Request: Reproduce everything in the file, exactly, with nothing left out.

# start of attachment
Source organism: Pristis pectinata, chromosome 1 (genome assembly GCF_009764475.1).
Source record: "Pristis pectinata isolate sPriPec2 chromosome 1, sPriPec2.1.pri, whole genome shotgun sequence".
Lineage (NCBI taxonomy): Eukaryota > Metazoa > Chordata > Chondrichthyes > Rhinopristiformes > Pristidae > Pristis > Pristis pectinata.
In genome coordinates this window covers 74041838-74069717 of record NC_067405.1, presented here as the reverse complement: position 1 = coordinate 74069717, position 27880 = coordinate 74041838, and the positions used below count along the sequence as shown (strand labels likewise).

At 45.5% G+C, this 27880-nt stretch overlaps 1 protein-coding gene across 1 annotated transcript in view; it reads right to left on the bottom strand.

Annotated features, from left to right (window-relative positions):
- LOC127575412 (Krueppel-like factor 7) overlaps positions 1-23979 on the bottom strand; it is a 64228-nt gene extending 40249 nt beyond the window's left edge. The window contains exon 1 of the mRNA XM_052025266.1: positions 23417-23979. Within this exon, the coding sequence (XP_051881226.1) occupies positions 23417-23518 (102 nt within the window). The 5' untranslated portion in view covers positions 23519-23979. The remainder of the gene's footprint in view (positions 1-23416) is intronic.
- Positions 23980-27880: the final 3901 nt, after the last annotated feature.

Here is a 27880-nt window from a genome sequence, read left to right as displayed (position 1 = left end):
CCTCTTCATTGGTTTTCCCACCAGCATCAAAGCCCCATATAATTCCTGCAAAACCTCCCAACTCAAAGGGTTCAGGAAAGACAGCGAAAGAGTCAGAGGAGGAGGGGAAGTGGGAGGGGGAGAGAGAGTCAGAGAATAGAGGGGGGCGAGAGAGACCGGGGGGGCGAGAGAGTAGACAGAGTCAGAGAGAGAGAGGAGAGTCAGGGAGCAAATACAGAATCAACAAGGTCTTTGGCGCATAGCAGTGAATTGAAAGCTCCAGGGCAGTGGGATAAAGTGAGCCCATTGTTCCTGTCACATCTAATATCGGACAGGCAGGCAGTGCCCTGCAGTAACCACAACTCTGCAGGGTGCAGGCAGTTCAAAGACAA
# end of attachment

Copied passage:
Source organism: Pristis pectinata, chromosome 1 (genome assembly GCF_009764475.1).
Source record: "Pristis pectinata isolate sPriPec2 chromosome 1, sPriPec2.1.pri, whole genome shotgun sequence".
Lineage (NCBI taxonomy): Eukaryota > Metazoa > Chordata > Chondrichthyes > Rhinopristiformes > Pristidae > Pristis > Pristis pectinata.
In genome coordinates this window covers 74041838-74069717 of record NC_067405.1, presented here as the reverse complement: position 1 = coordinate 74069717, position 27880 = coordinate 74041838, and the positions used below count along the sequence as shown (strand labels likewise).

At 45.5% G+C, this 27880-nt stretch overlaps 1 protein-coding gene across 1 annotated transcript in view; it reads right to left on the bottom strand.

Annotated features, from left to right (window-relative positions):
- LOC127575412 (Krueppel-like factor 7) overlaps positions 1-23979 on the bottom strand; it is a 64228-nt gene extending 40249 nt beyond the window's left edge. The window contains exon 1 of the mRNA XM_052025266.1: positions 23417-23979. Within this exon, the coding sequence (XP_051881226.1) occupies positions 23417-23518 (102 nt within the window). The 5' untranslated portion in view covers positions 23519-23979. The remainder of the gene's footprint in view (positions 1-23416) is intronic.
- Positions 23980-27880: the final 3901 nt, after the last annotated feature.

Here is a 27880-nt window from a genome sequence, read left to right as displayed (position 1 = left end):
CCTCTTCATTGGTTTTCCCACCAGCATCAAAGCCCCATATAATTCCTGCAAAACCTCCCAACTCAAAGGGTTCAGGAAAGACAGCGAAAGAGTCAGAGGAGGAGGGGAAGTGGGAGGGGGAGAGAGAGTCAGAGAATAGAGGGGGGCGAGAGAGACCGGGGGGGCGAGAGAGTAGACAGAGTCAGAGAGAGAGAGGAGAGTCAGGGAGCAAATACAGAATCAACAAGGTCTTTGGCGCATAGCAGTGAATTGAAAGCTCCAGGGCAGTGGGATAAAGTGAGCCCATTGTTCCTGTCACATCTAATATCGGACAGGCAGGCAGTGCCCTGCAGTAACCACAACTCTGCAGGGTGCAGGCAGTTCAAAGACAA